Extreme heat hits Texas and Florida early in the season

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Extreme heat hits Texas and Florida early in the season

Scorching heat and humidity have descended over parts of Texas, the Gulf Coast and South Florida this week — a bout of early-season extreme heat that has experts bracing for what’s to come.

A full month before the official start of summer, Miami is already in the midst of its hottest May on record, according to experts.

The city’s heat index — a measure of what conditions feel like when humidity and air temperatures are combined — hit 112 degrees Fahrenheit over the weekend, smashing the previous daily record by 11 degrees, according to Brian McNoldy, a senior research associate at the University of Miami. The weekend heat index also beat Miami’s monthly record by 5 degrees, he wrote in a post on X.

“Even if it had been two or three months from now, like July or August, it still would have been pretty astounding to have two consecutive days with 112-degree heat index here,” McNoldy said. “For any time of the year, that would be extraordinary. But for mid-May, it was completely unprecedented. Not even close.”

Last summer was the hottest on record for Miami — and the entire planet. Forecasters say above average temperatures are likely for much of the country over the next three months, and the National Oceanic and Atmospheric Administration said last week that 2024 is already on pace to rank among the five warmest years in recorded history.

Miami’s recent 112-degree heat index reading was recorded both Saturday and Sunday, marking only the second time in the city’s recorded history that there have been back-to-back days of heat index values at or above that level, according to McNoldy. The other instance was Aug. 8 and 9, 2023.

“It’s certainly warmer now than 2023 was to this point,” McNoldy said. “I don’t know what the rest of 2024 has in store for us, but I hope this is not foreshadowing of breaking the 2023 records.”

Miami has already expanded the time period it considers to be the official heat season to span from May 1 to Oct. 31 annually — a response to earlier onsets of high heat and humidity.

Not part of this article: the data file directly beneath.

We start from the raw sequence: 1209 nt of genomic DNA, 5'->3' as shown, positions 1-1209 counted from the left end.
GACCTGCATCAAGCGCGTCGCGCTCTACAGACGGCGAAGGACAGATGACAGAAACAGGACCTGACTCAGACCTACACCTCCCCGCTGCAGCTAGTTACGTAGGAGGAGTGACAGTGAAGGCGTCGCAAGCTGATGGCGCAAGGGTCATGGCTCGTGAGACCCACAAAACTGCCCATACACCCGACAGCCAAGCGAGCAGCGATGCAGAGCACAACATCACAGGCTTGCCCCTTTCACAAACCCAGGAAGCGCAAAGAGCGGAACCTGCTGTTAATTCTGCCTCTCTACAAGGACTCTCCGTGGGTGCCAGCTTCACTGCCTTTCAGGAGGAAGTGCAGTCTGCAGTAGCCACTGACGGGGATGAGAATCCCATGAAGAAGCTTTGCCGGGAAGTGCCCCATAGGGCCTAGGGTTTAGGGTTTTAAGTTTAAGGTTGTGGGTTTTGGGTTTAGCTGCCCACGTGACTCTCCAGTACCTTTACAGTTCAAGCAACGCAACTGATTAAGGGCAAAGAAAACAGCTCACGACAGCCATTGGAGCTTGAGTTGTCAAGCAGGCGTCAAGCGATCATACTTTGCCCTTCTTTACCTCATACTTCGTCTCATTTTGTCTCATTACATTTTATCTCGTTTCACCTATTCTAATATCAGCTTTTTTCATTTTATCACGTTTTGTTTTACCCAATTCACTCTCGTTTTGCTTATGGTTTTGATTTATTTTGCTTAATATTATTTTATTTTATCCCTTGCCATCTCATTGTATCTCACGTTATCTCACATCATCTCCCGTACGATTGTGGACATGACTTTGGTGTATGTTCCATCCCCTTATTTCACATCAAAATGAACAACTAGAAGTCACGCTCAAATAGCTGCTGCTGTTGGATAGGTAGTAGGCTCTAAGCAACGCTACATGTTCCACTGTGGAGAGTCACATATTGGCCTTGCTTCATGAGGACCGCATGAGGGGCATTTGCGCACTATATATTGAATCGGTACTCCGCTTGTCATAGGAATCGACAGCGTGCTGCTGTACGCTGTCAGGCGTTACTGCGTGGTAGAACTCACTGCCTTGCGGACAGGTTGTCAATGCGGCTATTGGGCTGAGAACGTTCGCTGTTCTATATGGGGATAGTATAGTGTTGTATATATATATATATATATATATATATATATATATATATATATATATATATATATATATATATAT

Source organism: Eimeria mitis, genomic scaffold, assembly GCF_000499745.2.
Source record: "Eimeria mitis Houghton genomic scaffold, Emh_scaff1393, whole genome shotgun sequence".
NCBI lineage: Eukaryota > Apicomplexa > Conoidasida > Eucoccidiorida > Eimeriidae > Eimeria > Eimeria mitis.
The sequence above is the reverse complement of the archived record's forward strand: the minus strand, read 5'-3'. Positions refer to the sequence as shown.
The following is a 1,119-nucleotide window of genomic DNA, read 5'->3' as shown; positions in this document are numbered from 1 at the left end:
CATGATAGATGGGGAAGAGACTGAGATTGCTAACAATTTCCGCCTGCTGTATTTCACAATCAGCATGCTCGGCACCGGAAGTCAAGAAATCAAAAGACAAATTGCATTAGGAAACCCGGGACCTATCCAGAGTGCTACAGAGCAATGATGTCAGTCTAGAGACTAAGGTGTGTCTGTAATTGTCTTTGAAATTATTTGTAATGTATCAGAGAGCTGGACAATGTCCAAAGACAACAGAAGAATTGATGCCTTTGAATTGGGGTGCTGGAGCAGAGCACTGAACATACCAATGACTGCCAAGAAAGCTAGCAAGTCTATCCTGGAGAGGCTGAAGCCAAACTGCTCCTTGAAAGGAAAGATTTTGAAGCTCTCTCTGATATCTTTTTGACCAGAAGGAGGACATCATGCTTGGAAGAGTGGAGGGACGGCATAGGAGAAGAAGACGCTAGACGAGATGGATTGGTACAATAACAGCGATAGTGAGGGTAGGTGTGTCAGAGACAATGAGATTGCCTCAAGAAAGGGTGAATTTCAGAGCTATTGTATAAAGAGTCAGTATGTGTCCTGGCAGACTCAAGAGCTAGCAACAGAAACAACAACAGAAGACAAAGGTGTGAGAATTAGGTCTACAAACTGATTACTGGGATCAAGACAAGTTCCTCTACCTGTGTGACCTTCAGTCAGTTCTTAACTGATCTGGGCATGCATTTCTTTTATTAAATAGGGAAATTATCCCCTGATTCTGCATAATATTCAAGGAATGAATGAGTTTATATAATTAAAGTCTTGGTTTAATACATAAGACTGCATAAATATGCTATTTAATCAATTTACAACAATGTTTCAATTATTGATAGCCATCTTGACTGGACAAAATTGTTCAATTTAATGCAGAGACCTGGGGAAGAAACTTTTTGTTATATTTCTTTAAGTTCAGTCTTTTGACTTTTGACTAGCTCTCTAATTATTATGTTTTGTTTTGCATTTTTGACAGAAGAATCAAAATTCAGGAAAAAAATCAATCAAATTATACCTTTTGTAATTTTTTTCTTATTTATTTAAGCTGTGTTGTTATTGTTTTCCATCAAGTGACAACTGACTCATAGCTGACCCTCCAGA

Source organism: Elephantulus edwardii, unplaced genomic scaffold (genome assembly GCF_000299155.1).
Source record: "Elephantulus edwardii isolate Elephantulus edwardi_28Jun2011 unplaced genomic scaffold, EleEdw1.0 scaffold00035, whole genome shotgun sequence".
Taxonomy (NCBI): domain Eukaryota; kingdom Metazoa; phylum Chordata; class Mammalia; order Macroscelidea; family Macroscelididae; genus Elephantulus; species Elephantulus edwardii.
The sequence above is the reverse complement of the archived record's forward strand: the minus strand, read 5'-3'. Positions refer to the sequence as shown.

Meanwhile, a heat advisory is in effect across much of south Texas. Temperatures up to 113 degrees can be expected in some places, particularly along the Rio Grande, according to the National Weather Service.

The agency said heat index values between 110 degrees and 120 degrees are expected this week, with still more dangerous heat lingering into the weekend.

“As a result, major to extreme risks of heat-related impacts are expected across South Texas,” the weather service said in its advisory. “Be sure to stay cool, drink plenty of water, and take frequent breaks if you are spending time outside!”

High heat and humidity, including heat indexes around 100 degrees, are also expected in Houston in the coming days. The city is still reeling from last week’s deadly storms, with tens of thousands of residents still without power.

Studies have shown that climate change is making early-season heat more likely, in addition to fueling more frequent, intense and longer-lasting heat waves.

The consequences can be deadly. Heat kills more people every year in the United States than any other weather disaster, according to the weather service.

Denise Chow

Denise Chow is a reporter for NBC News Science focused on general science and climate change.

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